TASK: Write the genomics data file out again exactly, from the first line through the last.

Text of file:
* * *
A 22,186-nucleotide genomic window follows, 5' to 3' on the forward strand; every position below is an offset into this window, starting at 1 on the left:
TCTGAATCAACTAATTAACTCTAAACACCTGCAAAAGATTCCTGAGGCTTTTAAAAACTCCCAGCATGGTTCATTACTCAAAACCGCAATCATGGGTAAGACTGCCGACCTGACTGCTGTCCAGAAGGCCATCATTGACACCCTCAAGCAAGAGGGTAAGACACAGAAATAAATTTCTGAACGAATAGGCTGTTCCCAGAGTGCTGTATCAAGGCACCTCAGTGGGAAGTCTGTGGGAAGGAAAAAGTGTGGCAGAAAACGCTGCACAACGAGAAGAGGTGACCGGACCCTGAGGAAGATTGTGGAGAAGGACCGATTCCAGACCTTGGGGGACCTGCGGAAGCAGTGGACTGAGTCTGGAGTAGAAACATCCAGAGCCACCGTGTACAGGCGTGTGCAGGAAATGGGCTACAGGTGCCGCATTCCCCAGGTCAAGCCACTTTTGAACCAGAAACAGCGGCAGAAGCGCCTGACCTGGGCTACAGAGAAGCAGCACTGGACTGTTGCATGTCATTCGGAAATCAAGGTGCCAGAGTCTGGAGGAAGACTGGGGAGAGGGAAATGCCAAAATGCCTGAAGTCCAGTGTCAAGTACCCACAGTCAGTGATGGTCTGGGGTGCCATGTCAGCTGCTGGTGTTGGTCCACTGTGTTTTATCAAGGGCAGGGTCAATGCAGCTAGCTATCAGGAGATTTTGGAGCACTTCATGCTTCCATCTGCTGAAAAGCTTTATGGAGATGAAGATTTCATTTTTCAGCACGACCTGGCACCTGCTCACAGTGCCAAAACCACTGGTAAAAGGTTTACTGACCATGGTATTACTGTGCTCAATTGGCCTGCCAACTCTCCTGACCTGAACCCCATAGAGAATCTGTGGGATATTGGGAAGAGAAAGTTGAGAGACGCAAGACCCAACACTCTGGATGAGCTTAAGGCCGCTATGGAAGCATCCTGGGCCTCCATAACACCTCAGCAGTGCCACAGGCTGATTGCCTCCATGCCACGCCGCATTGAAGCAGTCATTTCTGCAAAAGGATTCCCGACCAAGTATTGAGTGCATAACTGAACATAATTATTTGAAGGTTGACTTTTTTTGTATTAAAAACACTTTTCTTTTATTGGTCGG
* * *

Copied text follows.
A 22,186-nucleotide genomic window follows, 5' to 3' on the forward strand; every position below is an offset into this window, starting at 1 on the left:
TCTGAATCAACTAATTAACTCTAAACACCTGCAAAAGATTCCTGAGGCTTTTAAAAACTCCCAGCATGGTTCATTACTCAAAACCGCAATCATGGGTAAGACTGCCGACCTGACTGCTGTCCAGAAGGCCATCATTGACACCCTCAAGCAAGAGGGTAAGACACAGAAATAAATTTCTGAACGAATAGGCTGTTCCCAGAGTGCTGTATCAAGGCACCTCAGTGGGAAGTCTGTGGGAAGGAAAAAGTGTGGCAGAAAACGCTGCACAACGAGAAGAGGTGACCGGACCCTGAGGAAGATTGTGGAGAAGGACCGATTCCAGACCTTGGGGGACCTGCGGAAGCAGTGGACTGAGTCTGGAGTAGAAACATCCAGAGCCACCGTGTACAGGCGTGTGCAGGAAATGGGCTACAGGTGCCGCATTCCCCAGGTCAAGCCACTTTTGAACCAGAAACAGCGGCAGAAGCGCCTGACCTGGGCTACAGAGAAGCAGCACTGGACTGTTGCATGTCATTCGGAAATCAAGGTGCCAGAGTCTGGAGGAAGACTGGGGAGAGGGAAATGCCAAAATGCCTGAAGTCCAGTGTCAAGTACCCACAGTCAGTGATGGTCTGGGGTGCCATGTCAGCTGCTGGTGTTGGTCCACTGTGTTTTATCAAGGGCAGGGTCAATGCAGCTAGCTATCAGGAGATTTTGGAGCACTTCATGCTTCCATCTGCTGAAAAGCTTTATGGAGATGAAGATTTCATTTTTCAGCACGACCTGGCACCTGCTCACAGTGCCAAAACCACTGGTAAAAGGTTTACTGACCATGGTATTACTGTGCTCAATTGGCCTGCCAACTCTCCTGACCTGAACCCCATAGAGAATCTGTGGGATATTGGGAAGAGAAAGTTGAGAGACGCAAGACCCAACACTCTGGATGAGCTTAAGGCCGCTATGGAAGCATCCTGGGCCTCCATAACACCTCAGCAGTGCCACAGGCTGATTGCCTCCATGCCACGCCGCATTGAAGCAGTCATTTCTGCAAAAGGATTCCCGACCAAGTATTGAGTGCATAACTGAACATAATTATTTGAAGGTTGACTTTTTTTGTATTAAAAACACTTTTCTTTTATTGGTCGG